June 25, 2014N. HAVERHILL— Nineteen members of the county delegation met to discuss the Grafton County budget on Monday morning. The meeting resulted in passage of the county's nearly $39 million operating budget for FY 2015.
Compared to current year spending, Executive Director Julie Clough said the FY2015 budget amounts to a 2.51 percent increase in the amount to be raised from taxation.
Mike Cryans, chairman of the board of commissioners, called the county spending plan "excellent" in short remarks to the delegation. "I'm very confidently endorsing the budget before you today," Cryans said.
During deliberation over the budget, the delegation discussed a motion from Rep. Rick Ladd, a Haverhill Republican. The motion would have reduced county payments to some social service organizations.
Like other counties and towns, Grafton County provides payments to various organizations that offer services to residents. Ladd's motion would have capped the county's funding of the agencies at $467,830, the amount in the current year's budget. This would have been a reduction of $40,648, or eight percent, in the level the county commissioners recommended for FY2015.
"I'm not negating the need," Ladd said to fellow delegation members. However, he was concerned about the growing level of spending on social service requests, especially when he sees people losing their homes because of high property taxes. Ladd noted some of the funding would actually go to Coös County organizations that provide transportation to Grafton County.
Ladd pointed out that Grafton County spends more than $5 per capita on the social service agency requests, higher than most other counties in the state. "This has to stop somewhere," he said. "I prefer to lower the tax rate and keep people in their homes," Ladd concluded.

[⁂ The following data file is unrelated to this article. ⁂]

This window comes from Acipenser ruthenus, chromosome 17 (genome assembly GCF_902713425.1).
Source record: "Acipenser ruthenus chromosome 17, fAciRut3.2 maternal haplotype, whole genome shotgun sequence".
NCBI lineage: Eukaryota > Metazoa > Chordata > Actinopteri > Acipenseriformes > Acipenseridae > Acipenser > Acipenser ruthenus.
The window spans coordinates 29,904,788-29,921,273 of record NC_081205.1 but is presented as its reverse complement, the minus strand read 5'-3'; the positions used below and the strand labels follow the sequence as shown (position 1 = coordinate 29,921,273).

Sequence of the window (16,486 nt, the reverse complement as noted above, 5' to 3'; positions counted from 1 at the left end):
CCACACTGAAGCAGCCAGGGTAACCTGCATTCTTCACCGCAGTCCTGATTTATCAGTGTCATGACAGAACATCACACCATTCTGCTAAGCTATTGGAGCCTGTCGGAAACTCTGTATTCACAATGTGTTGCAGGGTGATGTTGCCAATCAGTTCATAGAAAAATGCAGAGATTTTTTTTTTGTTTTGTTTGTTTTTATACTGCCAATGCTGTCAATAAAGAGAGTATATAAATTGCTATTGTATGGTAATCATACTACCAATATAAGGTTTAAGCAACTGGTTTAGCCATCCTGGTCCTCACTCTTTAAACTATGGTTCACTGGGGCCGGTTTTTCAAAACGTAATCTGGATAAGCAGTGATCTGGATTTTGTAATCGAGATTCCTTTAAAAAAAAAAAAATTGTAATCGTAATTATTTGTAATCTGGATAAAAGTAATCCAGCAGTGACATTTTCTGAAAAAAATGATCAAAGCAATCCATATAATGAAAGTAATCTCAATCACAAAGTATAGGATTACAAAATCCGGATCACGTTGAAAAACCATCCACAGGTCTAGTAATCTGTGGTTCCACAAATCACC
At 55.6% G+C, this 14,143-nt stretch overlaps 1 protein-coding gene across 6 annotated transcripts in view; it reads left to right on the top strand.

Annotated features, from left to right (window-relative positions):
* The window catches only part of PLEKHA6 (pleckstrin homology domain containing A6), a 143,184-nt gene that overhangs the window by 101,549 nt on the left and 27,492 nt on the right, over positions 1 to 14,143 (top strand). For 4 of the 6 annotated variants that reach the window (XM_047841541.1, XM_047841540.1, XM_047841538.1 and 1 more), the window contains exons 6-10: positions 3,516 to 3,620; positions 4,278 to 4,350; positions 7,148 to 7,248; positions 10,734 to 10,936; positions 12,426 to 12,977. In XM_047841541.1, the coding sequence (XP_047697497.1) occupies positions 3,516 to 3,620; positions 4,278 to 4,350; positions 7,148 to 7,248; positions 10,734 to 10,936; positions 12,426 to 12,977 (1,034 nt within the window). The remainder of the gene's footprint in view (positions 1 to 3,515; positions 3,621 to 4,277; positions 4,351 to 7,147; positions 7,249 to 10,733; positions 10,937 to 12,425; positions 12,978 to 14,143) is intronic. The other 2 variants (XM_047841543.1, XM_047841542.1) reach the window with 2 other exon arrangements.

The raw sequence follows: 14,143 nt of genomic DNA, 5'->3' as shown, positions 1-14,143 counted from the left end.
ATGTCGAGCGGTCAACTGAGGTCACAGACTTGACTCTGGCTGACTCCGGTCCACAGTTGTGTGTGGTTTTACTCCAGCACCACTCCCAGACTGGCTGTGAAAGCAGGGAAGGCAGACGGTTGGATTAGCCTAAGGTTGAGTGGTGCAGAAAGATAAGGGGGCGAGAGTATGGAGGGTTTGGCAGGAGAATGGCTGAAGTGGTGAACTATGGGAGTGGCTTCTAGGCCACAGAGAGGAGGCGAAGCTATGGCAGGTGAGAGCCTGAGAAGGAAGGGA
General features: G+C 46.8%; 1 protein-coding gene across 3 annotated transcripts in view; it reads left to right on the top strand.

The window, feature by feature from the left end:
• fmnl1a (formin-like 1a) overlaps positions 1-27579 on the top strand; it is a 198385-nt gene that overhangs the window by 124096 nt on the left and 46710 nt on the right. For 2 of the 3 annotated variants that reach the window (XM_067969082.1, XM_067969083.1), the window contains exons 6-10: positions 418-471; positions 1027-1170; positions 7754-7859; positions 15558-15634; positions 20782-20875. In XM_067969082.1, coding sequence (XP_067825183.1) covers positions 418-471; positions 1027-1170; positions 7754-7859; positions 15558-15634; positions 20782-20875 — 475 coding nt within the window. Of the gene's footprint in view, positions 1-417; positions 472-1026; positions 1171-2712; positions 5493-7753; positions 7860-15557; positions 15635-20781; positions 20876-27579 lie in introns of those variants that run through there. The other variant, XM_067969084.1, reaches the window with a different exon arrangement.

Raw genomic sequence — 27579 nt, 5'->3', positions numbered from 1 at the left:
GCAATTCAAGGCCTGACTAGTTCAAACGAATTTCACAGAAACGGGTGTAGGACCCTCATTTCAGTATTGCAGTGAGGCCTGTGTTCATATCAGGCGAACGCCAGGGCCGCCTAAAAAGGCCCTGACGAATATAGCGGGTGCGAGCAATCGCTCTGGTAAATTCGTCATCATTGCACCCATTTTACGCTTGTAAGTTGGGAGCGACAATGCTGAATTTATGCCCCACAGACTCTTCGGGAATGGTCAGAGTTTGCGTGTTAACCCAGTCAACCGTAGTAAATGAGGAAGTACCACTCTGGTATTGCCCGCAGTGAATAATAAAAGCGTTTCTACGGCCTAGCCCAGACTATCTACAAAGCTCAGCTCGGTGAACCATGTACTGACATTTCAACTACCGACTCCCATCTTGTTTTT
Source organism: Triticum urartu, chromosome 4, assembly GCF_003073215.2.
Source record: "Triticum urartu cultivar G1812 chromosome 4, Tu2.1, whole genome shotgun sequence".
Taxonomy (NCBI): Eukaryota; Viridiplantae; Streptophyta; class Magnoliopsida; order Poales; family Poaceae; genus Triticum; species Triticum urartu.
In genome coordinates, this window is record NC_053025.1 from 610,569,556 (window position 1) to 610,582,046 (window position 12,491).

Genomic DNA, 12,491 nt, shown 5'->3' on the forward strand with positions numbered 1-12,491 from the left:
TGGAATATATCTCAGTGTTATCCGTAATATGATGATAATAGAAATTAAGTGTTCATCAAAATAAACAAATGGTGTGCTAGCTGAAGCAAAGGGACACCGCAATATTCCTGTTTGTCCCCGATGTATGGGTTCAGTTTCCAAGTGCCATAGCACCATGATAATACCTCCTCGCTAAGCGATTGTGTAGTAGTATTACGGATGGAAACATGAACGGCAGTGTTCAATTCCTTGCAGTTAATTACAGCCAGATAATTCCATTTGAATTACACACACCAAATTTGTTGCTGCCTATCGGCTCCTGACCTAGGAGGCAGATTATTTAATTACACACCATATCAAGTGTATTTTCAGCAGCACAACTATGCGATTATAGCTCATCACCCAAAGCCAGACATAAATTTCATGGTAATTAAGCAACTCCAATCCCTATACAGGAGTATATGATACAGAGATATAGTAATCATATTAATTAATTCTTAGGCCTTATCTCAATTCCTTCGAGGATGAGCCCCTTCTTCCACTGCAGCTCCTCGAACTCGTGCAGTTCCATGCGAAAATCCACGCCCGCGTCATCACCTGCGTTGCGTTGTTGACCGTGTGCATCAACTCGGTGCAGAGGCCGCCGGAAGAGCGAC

Rep. Edmond Gionet, who represents Lincoln and Woodstock in the legislature, echoed Ladd's concerns. He noted that the average median income in Lincoln was only $28,000. He suggested the county's rising social service agency spending was not fair to taxpayers.
Other members of the delegation suggested the spending was a way to promote the county's interest in providing services to residents. The organizations being funded offer preventive services and other benefits with the potential to lower county expenses down the road, supporters of the funding said.
"Let the locals take care of it," Ladd replied. Ladd, who also serves as a Haverhill selectman, said he hopes for better drawing of lines between town and county responsibilities.
Ladd's motion only attracted the support of three other present members: Gionet, Brad Bailey, of Monroe, and Harold Reilly of Hill. These same four dissenters were also the only delegation members to vote against the overall county budget.
The other aspects of Monday's delegation meeting were less controversial. County Attorney Lara Saffo provided an update on plans to fund a director for the county's three alternative sentencing programs. The drug court, mental health court, and juvenile restorative justice have strong support in the delegation. The programs are a means for non-violent offenders to earn a clean record through prescribed actions overseen by judges, law enforcement, and community volunteers.
Saffo said alternative sentencing offers "a better way to serve our citizens and promote public safety." She anticipates that the new director would be able to consider ways for the county to create an adult alternative sentencing program.
The budget approved Monday also creates an assistant county attorney position in Saffo's office.